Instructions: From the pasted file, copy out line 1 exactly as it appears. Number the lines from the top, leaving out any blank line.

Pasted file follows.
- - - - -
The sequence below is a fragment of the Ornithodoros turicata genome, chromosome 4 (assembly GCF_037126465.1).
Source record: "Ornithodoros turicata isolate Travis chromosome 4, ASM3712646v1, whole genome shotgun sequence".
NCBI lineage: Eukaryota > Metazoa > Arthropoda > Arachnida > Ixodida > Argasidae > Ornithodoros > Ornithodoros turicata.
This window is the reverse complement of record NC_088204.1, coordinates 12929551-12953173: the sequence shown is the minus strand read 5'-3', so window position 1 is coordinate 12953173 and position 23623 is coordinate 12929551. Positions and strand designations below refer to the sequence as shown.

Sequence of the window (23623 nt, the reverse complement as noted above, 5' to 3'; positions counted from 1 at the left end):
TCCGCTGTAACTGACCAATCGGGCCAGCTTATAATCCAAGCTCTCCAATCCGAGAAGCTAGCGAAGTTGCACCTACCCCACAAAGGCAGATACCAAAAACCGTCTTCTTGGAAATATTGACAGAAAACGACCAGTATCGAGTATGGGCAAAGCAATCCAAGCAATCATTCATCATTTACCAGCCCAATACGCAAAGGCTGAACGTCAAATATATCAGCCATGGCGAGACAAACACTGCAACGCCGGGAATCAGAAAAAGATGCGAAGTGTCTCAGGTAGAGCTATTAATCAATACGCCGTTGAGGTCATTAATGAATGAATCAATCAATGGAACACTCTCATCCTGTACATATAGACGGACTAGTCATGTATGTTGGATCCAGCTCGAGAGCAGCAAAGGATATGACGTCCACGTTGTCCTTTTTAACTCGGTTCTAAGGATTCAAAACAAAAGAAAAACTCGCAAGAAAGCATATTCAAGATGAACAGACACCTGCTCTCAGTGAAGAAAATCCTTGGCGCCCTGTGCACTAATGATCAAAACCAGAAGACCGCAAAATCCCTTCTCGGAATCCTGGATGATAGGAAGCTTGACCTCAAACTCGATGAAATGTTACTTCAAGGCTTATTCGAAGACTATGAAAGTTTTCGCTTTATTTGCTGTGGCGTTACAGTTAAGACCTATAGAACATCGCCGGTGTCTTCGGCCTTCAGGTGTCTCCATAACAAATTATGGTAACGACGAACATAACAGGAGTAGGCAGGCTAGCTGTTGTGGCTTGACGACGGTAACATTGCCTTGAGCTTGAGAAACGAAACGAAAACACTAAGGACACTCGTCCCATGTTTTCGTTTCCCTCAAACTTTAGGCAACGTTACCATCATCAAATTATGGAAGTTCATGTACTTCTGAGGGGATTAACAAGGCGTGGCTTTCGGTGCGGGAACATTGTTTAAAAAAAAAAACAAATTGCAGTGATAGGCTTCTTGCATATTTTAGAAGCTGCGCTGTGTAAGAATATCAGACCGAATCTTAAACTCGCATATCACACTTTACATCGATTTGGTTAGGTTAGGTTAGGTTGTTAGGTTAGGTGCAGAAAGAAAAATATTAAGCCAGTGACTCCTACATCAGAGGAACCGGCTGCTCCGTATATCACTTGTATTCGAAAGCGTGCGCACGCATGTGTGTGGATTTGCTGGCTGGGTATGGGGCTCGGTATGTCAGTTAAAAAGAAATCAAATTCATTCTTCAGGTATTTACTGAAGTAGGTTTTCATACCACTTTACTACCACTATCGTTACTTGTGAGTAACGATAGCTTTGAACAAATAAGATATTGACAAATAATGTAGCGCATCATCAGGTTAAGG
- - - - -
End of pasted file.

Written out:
The sequence below is a fragment of the Ornithodoros turicata genome, chromosome 4 (assembly GCF_037126465.1).